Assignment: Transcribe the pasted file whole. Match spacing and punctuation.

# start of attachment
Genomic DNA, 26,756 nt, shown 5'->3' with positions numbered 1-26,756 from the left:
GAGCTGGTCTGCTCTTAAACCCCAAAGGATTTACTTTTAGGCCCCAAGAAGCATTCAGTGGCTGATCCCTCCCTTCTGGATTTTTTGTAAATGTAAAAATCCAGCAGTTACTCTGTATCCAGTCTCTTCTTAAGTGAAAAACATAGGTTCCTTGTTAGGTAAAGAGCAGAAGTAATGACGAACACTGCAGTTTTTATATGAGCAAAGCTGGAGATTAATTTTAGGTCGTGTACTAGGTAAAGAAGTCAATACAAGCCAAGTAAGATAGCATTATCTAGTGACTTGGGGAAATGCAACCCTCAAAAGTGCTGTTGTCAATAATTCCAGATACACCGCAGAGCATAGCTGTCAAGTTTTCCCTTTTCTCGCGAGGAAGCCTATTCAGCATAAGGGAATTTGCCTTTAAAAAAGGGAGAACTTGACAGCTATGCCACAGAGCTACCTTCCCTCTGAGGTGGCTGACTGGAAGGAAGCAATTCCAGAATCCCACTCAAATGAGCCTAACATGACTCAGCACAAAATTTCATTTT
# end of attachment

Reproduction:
Genomic DNA, 26,756 nt, shown 5'->3' with positions numbered 1-26,756 from the left:
GAGCTGGTCTGCTCTTAAACCCCAAAGGATTTACTTTTAGGCCCCAAGAAGCATTCAGTGGCTGATCCCTCCCTTCTGGATTTTTTGTAAATGTAAAAATCCAGCAGTTACTCTGTATCCAGTCTCTTCTTAAGTGAAAAACATAGGTTCCTTGTTAGGTAAAGAGCAGAAGTAATGACGAACACTGCAGTTTTTATATGAGCAAAGCTGGAGATTAATTTTAGGTCGTGTACTAGGTAAAGAAGTCAATACAAGCCAAGTAAGATAGCATTATCTAGTGACTTGGGGAAATGCAACCCTCAAAAGTGCTGTTGTCAATAATTCCAGATACACCGCAGAGCATAGCTGTCAAGTTTTCCCTTTTCTCGCGAGGAAGCCTATTCAGCATAAGGGAATTTGCCTTTAAAAAAGGGAGAACTTGACAGCTATGCCACAGAGCTACCTTCCCTCTGAGGTGGCTGACTGGAAGGAAGCAATTCCAGAATCCCACTCAAATGAGCCTAACATGACTCAGCACAAAATTTCATTTT